The term "biodegradable" has been used over the past few years, to describe plastics or packaging that could potentially be metabolized by microorganisms in nature, with complete breakdown to CO2/Methane, water and biomass. However, there is significant confusion and controversy surrounding biodegradable plastics since many suppliers have used the term to loosely describe their material/packaging without specifying the conditions under which the material would degrade in nature. For instance, some plastics (like PLA) will only degrade under industrial composting conditions, while some others (like PHA) can break down under a wider range of conditions and environments (industrial, backyard, marine). Given this widespread confusion and the misuse of the "biodegradable" term, many global government and industry organizations have issued guidelines to restrict or eliminate the unqualified use of biodegradable as a descriptor of plastics or packaging. These include the European Commission guidelines (European Plastics Strategy) and the Federal Trade Commission Green Guides in the US.
In line with such guidelines, Ubuntoo's recommends that companies providing biodegradable materials, products or packaging:
1.Avoid unqualified use of the term "biodegradable" to describe their products
2.Any claim of biodegradability should be accompanied by a description of specific conditions and environments under which the material or product will undergo degradation in nature
3.It is strongly recommended that companies provide globally accepted certifications or testing for various biodegradability claims (such as the BPA certification for industrial composting)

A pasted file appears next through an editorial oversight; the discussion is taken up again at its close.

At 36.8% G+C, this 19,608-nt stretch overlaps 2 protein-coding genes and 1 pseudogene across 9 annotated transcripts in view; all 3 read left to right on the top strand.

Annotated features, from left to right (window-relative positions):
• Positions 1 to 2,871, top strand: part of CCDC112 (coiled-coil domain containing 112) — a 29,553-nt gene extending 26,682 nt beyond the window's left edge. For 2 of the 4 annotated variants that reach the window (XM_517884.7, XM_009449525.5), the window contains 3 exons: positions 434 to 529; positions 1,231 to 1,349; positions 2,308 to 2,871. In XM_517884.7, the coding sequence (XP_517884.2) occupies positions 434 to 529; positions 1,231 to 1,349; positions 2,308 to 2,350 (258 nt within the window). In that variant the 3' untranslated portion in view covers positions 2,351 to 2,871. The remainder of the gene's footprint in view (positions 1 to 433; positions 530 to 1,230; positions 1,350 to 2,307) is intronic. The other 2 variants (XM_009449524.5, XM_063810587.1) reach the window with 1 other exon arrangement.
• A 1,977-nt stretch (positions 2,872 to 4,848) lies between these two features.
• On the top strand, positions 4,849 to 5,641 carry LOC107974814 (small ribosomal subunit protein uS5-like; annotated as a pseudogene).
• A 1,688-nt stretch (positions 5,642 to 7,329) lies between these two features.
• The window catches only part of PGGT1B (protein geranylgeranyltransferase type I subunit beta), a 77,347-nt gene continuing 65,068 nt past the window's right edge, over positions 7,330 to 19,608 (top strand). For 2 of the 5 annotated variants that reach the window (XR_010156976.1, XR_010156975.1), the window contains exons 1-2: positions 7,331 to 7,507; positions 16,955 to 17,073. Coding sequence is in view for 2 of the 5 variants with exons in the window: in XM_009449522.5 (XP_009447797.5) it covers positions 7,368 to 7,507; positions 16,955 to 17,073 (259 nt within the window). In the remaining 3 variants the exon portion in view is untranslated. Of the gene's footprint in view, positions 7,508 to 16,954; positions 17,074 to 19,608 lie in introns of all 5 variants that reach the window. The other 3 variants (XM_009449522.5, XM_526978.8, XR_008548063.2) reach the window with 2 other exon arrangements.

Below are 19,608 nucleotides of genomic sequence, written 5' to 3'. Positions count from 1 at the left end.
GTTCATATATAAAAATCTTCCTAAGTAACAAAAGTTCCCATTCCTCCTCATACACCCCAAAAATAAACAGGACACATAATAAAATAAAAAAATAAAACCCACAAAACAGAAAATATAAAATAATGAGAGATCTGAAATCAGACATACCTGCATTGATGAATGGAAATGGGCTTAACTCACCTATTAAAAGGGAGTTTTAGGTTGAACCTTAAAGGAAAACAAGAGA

Further in line with the position articulated by the European Commission as well as major CPG companies, Ubuntoo recommends that "biodegradable" plastics should not be considered a solution for littering (or worse a license to litter). Appropriate collection and end-of-life solutions (such as industrial composting or home composting) need to be put into place to avoid biodegradable plastics ending up as litter in the environment.
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Providing am eco-supply chain™ program to help Manufacturers maximize their value
GearedforGreen provides sustainability and recycling solutions for plastics manufacturers and industry.
Today most plastic scrap materials are sold from a supplier to user, or broker to customer on a one to one “price per pound” basis, without strategy how to improve value creation through the supply chain.
The company connect plastic waste generators with collectors, processors, & manufacturers in the eco supply chain to transform plastic scrap into sustainable raw materials and into new sustainable plastic products. They leverage sustainability up & down the supply chain to help clients create partnerships, reduce cost, increase revenue, create broader longer term markets, competitive differentiation, and more valuable purposeful brands.
Through their eco-supply chain™ program, they help manufacturers to maximize value, with options that enhance bottom line, top line, and brand value.
Their services include plastic recycling, recycled resin supply, packaging optimization and reuse, zero waste management, carbon footprint measurement, sustainable product development, end of use recycling programs, closed loop programs, eco brand marketing, and more.
For the recycled material: they supply polyethylene, polypropylene, polystyrene, and polyester recycled plastic resins, and other grades, in certified post-Consumer, post-industrial, including FDA and green seal certified, all made custom to fit each client’s specification, equipment, and product needs.
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Boca Baton, Florida, USA
Stage of Development
In Market TRL 9
Value Chain Impact
Daniel J. Schrager
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